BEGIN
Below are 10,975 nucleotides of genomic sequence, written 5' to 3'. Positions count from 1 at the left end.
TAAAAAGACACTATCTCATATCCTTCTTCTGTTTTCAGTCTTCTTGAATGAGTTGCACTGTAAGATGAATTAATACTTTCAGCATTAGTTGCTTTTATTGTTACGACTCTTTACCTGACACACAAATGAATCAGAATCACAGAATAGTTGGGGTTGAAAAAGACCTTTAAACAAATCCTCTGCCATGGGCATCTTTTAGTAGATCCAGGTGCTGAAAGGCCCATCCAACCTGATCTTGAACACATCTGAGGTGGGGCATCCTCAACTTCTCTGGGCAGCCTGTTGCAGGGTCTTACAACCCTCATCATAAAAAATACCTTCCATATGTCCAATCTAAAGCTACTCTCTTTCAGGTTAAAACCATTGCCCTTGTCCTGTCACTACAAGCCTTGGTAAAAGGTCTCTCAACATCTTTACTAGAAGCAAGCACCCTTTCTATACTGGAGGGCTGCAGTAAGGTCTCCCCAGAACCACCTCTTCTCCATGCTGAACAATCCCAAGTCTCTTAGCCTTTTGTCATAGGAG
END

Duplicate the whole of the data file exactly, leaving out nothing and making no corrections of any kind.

Below are 10,975 nucleotides of genomic sequence, written 5' to 3'. Positions count from 1 at the left end.
TAAAAAGACACTATCTCATATCCTTCTTCTGTTTTCAGTCTTCTTGAATGAGTTGCACTGTAAGATGAATTAATACTTTCAGCATTAGTTGCTTTTATTGTTACGACTCTTTACCTGACACACAAATGAATCAGAATCACAGAATAGTTGGGGTTGAAAAAGACCTTTAAACAAATCCTCTGCCATGGGCATCTTTTAGTAGATCCAGGTGCTGAAAGGCCCATCCAACCTGATCTTGAACACATCTGAGGTGGGGCATCCTCAACTTCTCTGGGCAGCCTGTTGCAGGGTCTTACAACCCTCATCATAAAAAATACCTTCCATATGTCCAATCTAAAGCTACTCTCTTTCAGGTTAAAACCATTGCCCTTGTCCTGTCACTACAAGCCTTGGTAAAAGGTCTCTCAACATCTTTACTAGAAGCAAGCACCCTTTCTATACTGGAGGGCTGCAGTAAGGTCTCCCCAGAACCACCTCTTCTCCATGCTGAACAATCCCAAGTCTCTTAGCCTTTTGTCATAGGAG